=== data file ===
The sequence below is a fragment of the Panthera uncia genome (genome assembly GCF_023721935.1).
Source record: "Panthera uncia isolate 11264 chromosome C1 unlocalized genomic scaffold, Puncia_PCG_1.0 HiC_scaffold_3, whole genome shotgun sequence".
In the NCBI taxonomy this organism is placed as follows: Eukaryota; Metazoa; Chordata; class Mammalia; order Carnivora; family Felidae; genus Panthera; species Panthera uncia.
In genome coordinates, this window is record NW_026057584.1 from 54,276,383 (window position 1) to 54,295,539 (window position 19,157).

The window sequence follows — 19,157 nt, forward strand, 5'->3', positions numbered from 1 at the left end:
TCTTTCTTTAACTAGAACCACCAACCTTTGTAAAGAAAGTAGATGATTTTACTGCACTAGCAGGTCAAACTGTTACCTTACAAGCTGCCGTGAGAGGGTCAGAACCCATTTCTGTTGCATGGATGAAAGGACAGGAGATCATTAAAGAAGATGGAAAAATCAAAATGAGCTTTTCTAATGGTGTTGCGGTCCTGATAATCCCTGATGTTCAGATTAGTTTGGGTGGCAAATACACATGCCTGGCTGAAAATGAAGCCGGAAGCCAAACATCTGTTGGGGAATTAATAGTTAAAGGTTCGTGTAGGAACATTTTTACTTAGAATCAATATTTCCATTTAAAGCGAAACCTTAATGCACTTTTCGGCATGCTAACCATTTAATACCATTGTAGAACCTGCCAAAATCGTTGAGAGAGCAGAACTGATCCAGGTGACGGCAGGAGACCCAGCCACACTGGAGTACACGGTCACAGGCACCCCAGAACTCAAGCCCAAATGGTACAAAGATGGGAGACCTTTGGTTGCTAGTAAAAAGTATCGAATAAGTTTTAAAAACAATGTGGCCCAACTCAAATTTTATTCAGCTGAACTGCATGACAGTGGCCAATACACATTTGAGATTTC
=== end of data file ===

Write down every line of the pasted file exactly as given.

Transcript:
The sequence below is a fragment of the Panthera uncia genome (genome assembly GCF_023721935.1).
Source record: "Panthera uncia isolate 11264 chromosome C1 unlocalized genomic scaffold, Puncia_PCG_1.0 HiC_scaffold_3, whole genome shotgun sequence".
In the NCBI taxonomy this organism is placed as follows: Eukaryota; Metazoa; Chordata; class Mammalia; order Carnivora; family Felidae; genus Panthera; species Panthera uncia.
In genome coordinates, this window is record NW_026057584.1 from 54,276,383 (window position 1) to 54,295,539 (window position 19,157).

The window sequence follows — 19,157 nt, forward strand, 5'->3', positions numbered from 1 at the left end:
TCTTTCTTTAACTAGAACCACCAACCTTTGTAAAGAAAGTAGATGATTTTACTGCACTAGCAGGTCAAACTGTTACCTTACAAGCTGCCGTGAGAGGGTCAGAACCCATTTCTGTTGCATGGATGAAAGGACAGGAGATCATTAAAGAAGATGGAAAAATCAAAATGAGCTTTTCTAATGGTGTTGCGGTCCTGATAATCCCTGATGTTCAGATTAGTTTGGGTGGCAAATACACATGCCTGGCTGAAAATGAAGCCGGAAGCCAAACATCTGTTGGGGAATTAATAGTTAAAGGTTCGTGTAGGAACATTTTTACTTAGAATCAATATTTCCATTTAAAGCGAAACCTTAATGCACTTTTCGGCATGCTAACCATTTAATACCATTGTAGAACCTGCCAAAATCGTTGAGAGAGCAGAACTGATCCAGGTGACGGCAGGAGACCCAGCCACACTGGAGTACACGGTCACAGGCACCCCAGAACTCAAGCCCAAATGGTACAAAGATGGGAGACCTTTGGTTGCTAGTAAAAAGTATCGAATAAGTTTTAAAAACAATGTGGCCCAACTCAAATTTTATTCAGCTGAACTGCATGACAGTGGCCAATACACATTTGAGATTTC